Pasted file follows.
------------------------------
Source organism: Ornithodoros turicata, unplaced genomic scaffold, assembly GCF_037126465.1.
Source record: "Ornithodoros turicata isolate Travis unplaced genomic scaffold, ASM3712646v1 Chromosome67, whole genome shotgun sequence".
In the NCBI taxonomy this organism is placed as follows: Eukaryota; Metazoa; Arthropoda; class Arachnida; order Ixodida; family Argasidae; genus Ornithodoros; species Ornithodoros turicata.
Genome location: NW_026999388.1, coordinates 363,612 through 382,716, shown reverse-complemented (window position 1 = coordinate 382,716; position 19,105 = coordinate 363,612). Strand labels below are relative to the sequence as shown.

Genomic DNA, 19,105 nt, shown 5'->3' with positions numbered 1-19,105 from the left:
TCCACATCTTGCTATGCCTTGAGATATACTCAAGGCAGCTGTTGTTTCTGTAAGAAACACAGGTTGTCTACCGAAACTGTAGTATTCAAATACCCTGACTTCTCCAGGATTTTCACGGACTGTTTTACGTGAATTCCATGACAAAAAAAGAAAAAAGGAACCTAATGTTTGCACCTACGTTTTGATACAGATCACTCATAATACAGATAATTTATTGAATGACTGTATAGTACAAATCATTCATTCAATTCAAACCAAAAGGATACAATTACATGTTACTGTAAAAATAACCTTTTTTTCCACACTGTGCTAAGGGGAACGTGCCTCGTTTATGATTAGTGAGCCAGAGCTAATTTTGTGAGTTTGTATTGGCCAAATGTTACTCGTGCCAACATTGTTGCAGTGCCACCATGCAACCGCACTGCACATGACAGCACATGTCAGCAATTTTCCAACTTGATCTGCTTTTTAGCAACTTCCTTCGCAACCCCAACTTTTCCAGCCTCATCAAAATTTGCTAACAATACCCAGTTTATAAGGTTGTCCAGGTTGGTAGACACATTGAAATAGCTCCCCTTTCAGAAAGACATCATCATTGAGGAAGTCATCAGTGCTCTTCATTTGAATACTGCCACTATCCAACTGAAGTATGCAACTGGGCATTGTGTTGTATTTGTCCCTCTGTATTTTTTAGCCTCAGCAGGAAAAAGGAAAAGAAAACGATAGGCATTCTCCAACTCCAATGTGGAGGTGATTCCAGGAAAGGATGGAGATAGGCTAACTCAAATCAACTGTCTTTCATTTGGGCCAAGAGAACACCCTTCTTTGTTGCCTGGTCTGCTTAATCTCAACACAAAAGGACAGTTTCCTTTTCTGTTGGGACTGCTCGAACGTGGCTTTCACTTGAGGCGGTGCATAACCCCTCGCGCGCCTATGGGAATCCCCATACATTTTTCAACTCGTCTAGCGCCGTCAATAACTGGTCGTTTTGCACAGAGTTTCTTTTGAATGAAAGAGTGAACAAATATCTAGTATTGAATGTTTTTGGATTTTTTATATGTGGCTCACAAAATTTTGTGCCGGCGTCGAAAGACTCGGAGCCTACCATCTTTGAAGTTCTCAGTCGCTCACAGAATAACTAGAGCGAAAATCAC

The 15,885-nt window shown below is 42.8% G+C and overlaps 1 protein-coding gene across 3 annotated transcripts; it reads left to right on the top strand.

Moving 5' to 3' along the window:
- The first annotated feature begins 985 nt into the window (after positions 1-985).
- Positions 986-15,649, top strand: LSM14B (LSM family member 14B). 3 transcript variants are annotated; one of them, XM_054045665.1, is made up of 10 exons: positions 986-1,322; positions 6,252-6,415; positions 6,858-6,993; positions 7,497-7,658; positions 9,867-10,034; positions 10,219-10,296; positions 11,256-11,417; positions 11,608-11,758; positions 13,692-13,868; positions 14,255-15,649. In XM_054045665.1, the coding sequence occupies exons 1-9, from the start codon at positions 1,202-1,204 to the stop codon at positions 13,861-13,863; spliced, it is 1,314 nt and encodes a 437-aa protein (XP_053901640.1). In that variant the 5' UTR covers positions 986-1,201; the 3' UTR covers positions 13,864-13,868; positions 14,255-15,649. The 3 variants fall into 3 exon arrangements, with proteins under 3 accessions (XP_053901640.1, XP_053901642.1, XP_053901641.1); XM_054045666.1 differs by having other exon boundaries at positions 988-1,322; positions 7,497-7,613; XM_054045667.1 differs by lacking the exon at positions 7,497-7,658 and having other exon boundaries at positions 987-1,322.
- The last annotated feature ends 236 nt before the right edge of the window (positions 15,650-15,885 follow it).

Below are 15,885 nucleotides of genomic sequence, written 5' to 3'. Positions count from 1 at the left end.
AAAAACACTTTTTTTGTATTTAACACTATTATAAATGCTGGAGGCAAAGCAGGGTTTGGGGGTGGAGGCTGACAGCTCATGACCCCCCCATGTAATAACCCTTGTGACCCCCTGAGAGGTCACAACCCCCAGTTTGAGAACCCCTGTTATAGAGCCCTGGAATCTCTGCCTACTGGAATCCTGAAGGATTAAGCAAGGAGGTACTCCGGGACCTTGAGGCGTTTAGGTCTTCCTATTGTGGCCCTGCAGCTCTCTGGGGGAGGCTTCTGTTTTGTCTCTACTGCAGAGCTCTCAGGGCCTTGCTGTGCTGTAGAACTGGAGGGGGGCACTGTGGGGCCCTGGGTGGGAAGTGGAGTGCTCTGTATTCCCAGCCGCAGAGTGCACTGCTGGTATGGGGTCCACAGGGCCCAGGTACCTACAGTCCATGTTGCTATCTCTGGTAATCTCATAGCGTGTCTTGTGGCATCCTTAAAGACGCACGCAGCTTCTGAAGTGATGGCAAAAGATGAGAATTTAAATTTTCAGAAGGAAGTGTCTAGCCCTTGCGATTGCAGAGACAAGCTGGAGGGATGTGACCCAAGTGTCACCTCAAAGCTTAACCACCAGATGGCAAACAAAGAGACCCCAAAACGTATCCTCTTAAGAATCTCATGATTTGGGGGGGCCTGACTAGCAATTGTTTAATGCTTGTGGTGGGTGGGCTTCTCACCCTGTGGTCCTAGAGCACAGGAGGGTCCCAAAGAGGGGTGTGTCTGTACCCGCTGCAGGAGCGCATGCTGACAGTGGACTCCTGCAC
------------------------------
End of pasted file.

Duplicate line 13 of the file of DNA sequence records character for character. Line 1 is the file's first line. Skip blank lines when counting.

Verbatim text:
AAAAACACTTTTTTTGTATTTAACACTATTATAAATGCTGGAGGCAAAGCAGGGTTTGGGGGTGGAGGCTGACAGCTCATGACCCCCCCATGTAATAACCCTTGTGACCCCCTGAGAGGTCACAACCCCCAGTTTGAGAACCCCTGTTATAGAGCCCTGGAATCTCTGCCTACTGGAATCCTGAAGGATTAAGCAAGGAGGTACTCCGGGACCTTGAGGCGTTTAGGTCTTCCTATTGTGGCCCTGCAGCTCTCTGGGGGAGGCTTCTGTTTTGTCTCTACTGCAGAGCTCTCAGGGCCTTGCTGTGCTGTAGAACTGGAGGGGGGCACTGTGGGGCCCTGGGTGGGAAGTGGAGTGCTCTGTATTCCCAGCCGCAGAGTGCACTGCTGGTATGGGGTCCACAGGGCCCAGGTACCTACAGTCCATGTTGCTATCTCTGGTAATCTCATAGCGTGTCTTGTGGCATCCTTAAAGACGCACGCAGCTTCTGAAGTGATGGCAAAAGATGAGAATTTAAATTTTCAGAAGGAAGTGTCTAGCCCTTGCGATTGCAGAGACAAGCTGGAGGGATGTGACCCAAGTGTCACCTCAAAGCTTAACCACCAGATGGCAAACAAAGAGACCCCAAAACGTATCCTCTTAAGAATCTCATGATTTGGGGGGGCCTGACTAGCAATTGTTTAATGCTTGTGGTGGGTGGGCTTCTCACCCTGTGGTCCTAGAGCACAGGAGGGTCCCAAAGAGGGGTGTGTCTGTACCCGCTGCAGGAGCGCATGCTGACAGTGGACTCCTGCAC